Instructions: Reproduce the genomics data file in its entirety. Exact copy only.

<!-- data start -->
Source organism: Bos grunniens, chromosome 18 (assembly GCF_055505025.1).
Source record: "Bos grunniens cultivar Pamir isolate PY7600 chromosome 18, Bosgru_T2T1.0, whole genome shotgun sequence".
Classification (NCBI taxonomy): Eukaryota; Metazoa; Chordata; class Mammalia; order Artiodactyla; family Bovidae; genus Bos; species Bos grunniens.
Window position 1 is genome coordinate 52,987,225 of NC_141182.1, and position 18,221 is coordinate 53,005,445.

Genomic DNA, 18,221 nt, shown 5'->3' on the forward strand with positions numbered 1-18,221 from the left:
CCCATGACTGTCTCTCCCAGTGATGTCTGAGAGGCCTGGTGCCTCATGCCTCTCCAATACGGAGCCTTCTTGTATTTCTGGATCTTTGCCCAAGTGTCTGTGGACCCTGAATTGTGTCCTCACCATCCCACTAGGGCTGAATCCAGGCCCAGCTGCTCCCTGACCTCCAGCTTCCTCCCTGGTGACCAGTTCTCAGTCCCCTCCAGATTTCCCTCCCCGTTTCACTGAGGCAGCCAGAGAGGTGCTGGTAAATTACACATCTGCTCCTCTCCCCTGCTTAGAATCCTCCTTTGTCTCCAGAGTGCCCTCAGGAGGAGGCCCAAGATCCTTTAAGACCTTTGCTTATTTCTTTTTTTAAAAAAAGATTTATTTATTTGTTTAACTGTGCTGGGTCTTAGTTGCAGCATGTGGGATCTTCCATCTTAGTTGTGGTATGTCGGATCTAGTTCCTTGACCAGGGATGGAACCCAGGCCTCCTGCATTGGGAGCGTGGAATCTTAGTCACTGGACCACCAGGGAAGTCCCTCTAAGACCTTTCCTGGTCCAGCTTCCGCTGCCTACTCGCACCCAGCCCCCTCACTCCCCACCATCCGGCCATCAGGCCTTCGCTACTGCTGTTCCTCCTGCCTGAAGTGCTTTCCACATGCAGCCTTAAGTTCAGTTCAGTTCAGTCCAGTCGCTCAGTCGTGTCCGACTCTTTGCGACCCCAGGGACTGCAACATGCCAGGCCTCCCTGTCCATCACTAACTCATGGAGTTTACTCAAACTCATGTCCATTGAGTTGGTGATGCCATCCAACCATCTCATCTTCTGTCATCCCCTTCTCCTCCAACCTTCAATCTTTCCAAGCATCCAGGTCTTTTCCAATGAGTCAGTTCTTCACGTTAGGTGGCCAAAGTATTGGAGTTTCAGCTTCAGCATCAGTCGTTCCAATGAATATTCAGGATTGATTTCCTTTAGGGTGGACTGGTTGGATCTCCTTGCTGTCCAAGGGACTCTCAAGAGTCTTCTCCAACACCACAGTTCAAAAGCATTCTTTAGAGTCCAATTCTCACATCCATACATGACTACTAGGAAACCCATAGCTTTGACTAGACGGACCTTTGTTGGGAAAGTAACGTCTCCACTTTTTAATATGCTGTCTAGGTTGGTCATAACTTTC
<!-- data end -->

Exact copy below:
Source organism: Bos grunniens, chromosome 18 (assembly GCF_055505025.1).
Source record: "Bos grunniens cultivar Pamir isolate PY7600 chromosome 18, Bosgru_T2T1.0, whole genome shotgun sequence".
Classification (NCBI taxonomy): Eukaryota; Metazoa; Chordata; class Mammalia; order Artiodactyla; family Bovidae; genus Bos; species Bos grunniens.
Window position 1 is genome coordinate 52,987,225 of NC_141182.1, and position 18,221 is coordinate 53,005,445.

Genomic DNA, 18,221 nt, shown 5'->3' on the forward strand with positions numbered 1-18,221 from the left:
CCCATGACTGTCTCTCCCAGTGATGTCTGAGAGGCCTGGTGCCTCATGCCTCTCCAATACGGAGCCTTCTTGTATTTCTGGATCTTTGCCCAAGTGTCTGTGGACCCTGAATTGTGTCCTCACCATCCCACTAGGGCTGAATCCAGGCCCAGCTGCTCCCTGACCTCCAGCTTCCTCCCTGGTGACCAGTTCTCAGTCCCCTCCAGATTTCCCTCCCCGTTTCACTGAGGCAGCCAGAGAGGTGCTGGTAAATTACACATCTGCTCCTCTCCCCTGCTTAGAATCCTCCTTTGTCTCCAGAGTGCCCTCAGGAGGAGGCCCAAGATCCTTTAAGACCTTTGCTTATTTCTTTTTTTAAAAAAAGATTTATTTATTTGTTTAACTGTGCTGGGTCTTAGTTGCAGCATGTGGGATCTTCCATCTTAGTTGTGGTATGTCGGATCTAGTTCCTTGACCAGGGATGGAACCCAGGCCTCCTGCATTGGGAGCGTGGAATCTTAGTCACTGGACCACCAGGGAAGTCCCTCTAAGACCTTTCCTGGTCCAGCTTCCGCTGCCTACTCGCACCCAGCCCCCTCACTCCCCACCATCCGGCCATCAGGCCTTCGCTACTGCTGTTCCTCCTGCCTGAAGTGCTTTCCACATGCAGCCTTAAGTTCAGTTCAGTTCAGTCCAGTCGCTCAGTCGTGTCCGACTCTTTGCGACCCCAGGGACTGCAACATGCCAGGCCTCCCTGTCCATCACTAACTCATGGAGTTTACTCAAACTCATGTCCATTGAGTTGGTGATGCCATCCAACCATCTCATCTTCTGTCATCCCCTTCTCCTCCAACCTTCAATCTTTCCAAGCATCCAGGTCTTTTCCAATGAGTCAGTTCTTCACGTTAGGTGGCCAAAGTATTGGAGTTTCAGCTTCAGCATCAGTCGTTCCAATGAATATTCAGGATTGATTTCCTTTAGGGTGGACTGGTTGGATCTCCTTGCTGTCCAAGGGACTCTCAAGAGTCTTCTCCAACACCACAGTTCAAAAGCATTCTTTAGAGTCCAATTCTCACATCCATACATGACTACTAGGAAACCCATAGCTTTGACTAGACGGACCTTTGTTGGGAAAGTAACGTCTCCACTTTTTAATATGCTGTCTAGGTTGGTCATAACTTTC